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Kentucky’s Medicaid enrollment dips ahead of new rules

November 27, 2018

FRANKFORT, Ky. (AP) — After years of expansion because of a poor economy and new eligibility rules, Kentucky’s Medicaid population has been steadily declining as more people get jobs that pay them too much to be eligible for government-funded health care.

Kentucky’s Medicaid enrollment is down “probably around 41,000” over the last five months, Cabinet for Health and Family Services Secretary Adam Meier told state lawmakers Tuesday. The Kentucky Center for Economic Policy says the decline is steeper than that, with enrollment falling by more than 96,000 from January to September. A decline is also happening in other assistance programs, including the Supplemental Nutritional Assistance Program, formerly known as food stamps.

“We’re seeing the No. 1 reason people are not enrolling is they are making too much income,” Meier said.

The decline comes as the Trump administration has approved new rules — tentatively set to begin April 1 — for some of Kentucky’s Medicaid population that would require them to get a job, go to school or volunteer at least 80 hours per month to keep their coverage. Critics say the new rules will prevent people from getting health care, noting official estimates show it will decrease Kentucky’s Medicaid enrollment by 95,000 people over the next five years. Similar rules have been applied to Kentucky food stamp recipients this year, with about 10,000 people losing benefits because they did not comply.

“The 95,000 prospective citizens that are going to lose health care coverage is problematic. I think we have to be concerned with what happens with them,” Democratic state Rep. George Brown said.

But Meier said Tuesday it is a “misconception” that people will be losing coverage. He said many of those 95,000 people will likely lose eligibility because they make too much money or get a job with a company that provides health insurance. He noted the state has exemptions for people with drug and alcohol addictions, primary care responsibilities for children or the elderly and for victims of domestic violence.

“If we can move more people to private market insurance coverage, that’s a good thing. And that’s what this (program) is designed to do,” Meier said.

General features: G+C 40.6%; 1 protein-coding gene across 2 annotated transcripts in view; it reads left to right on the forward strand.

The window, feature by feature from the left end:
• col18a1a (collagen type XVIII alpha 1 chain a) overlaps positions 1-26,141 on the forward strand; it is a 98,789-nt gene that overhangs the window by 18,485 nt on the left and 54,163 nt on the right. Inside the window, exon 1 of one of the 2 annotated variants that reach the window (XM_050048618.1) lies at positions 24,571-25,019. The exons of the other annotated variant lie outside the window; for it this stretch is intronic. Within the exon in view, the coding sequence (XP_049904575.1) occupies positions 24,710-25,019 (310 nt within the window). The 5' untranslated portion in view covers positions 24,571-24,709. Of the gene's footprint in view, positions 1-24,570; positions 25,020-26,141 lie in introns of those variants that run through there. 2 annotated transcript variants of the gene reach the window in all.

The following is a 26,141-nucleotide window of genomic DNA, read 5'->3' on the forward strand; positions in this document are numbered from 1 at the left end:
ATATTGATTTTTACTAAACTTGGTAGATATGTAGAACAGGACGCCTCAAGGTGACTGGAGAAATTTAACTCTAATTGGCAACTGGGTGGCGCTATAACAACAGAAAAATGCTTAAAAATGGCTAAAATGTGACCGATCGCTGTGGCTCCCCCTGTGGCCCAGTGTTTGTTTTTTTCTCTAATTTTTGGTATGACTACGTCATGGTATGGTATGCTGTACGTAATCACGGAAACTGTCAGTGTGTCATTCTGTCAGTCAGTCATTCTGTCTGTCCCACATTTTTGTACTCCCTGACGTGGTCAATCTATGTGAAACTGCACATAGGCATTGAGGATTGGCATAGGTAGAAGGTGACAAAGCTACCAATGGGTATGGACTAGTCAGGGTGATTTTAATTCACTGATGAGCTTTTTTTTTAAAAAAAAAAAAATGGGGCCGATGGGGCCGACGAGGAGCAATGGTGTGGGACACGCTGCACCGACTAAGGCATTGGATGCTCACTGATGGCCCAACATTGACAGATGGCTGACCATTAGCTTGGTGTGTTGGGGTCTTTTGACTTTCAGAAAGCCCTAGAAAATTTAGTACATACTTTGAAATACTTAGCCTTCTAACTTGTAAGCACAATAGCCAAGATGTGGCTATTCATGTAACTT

Traditionally, Medicaid has covered poor adults with children or a disability. But Kentucky, under former Democratic Gov. Steve Beshear, was one of 37 states that expanded its eligibility requirements under former President Barack Obama’s health care law to include childless adults who earn up to 138 percent of the federal poverty level, which is just over $12,000 a year for single people.

Kentucky’s Medicaid population exploded, adding more than 400,000 people. Republican Gov. Matt Bevin said the expansion was too expensive and does not do enough to make Kentucky’s citizens healthier. He sought permission to impose new eligibility rules on the state’s expanded Medicaid population.

In January, Kentucky was the first state in the country to get approval for the new rules. But a federal judge in June blocked the rules from taking effect. The Trump administration re-approved those rules last week. But advocacy groups, including the Kentucky Equal Justice Center, say they will continue to challenge the rules in court.

Meanwhile, Arkansas was the first state to implement the new rules for Medicaid. In the first three months, Arkansas officials reported 12,000 people lost coverage.

Meier said he did not know how many people would initially lose access to Medicaid in Kentucky because of the new rules. But he said state officials have worked hard to “mitigate any unnecessary interference with people’s ability to have access to care.”

“The same people who have access today will have access post implementation,” Meier said.

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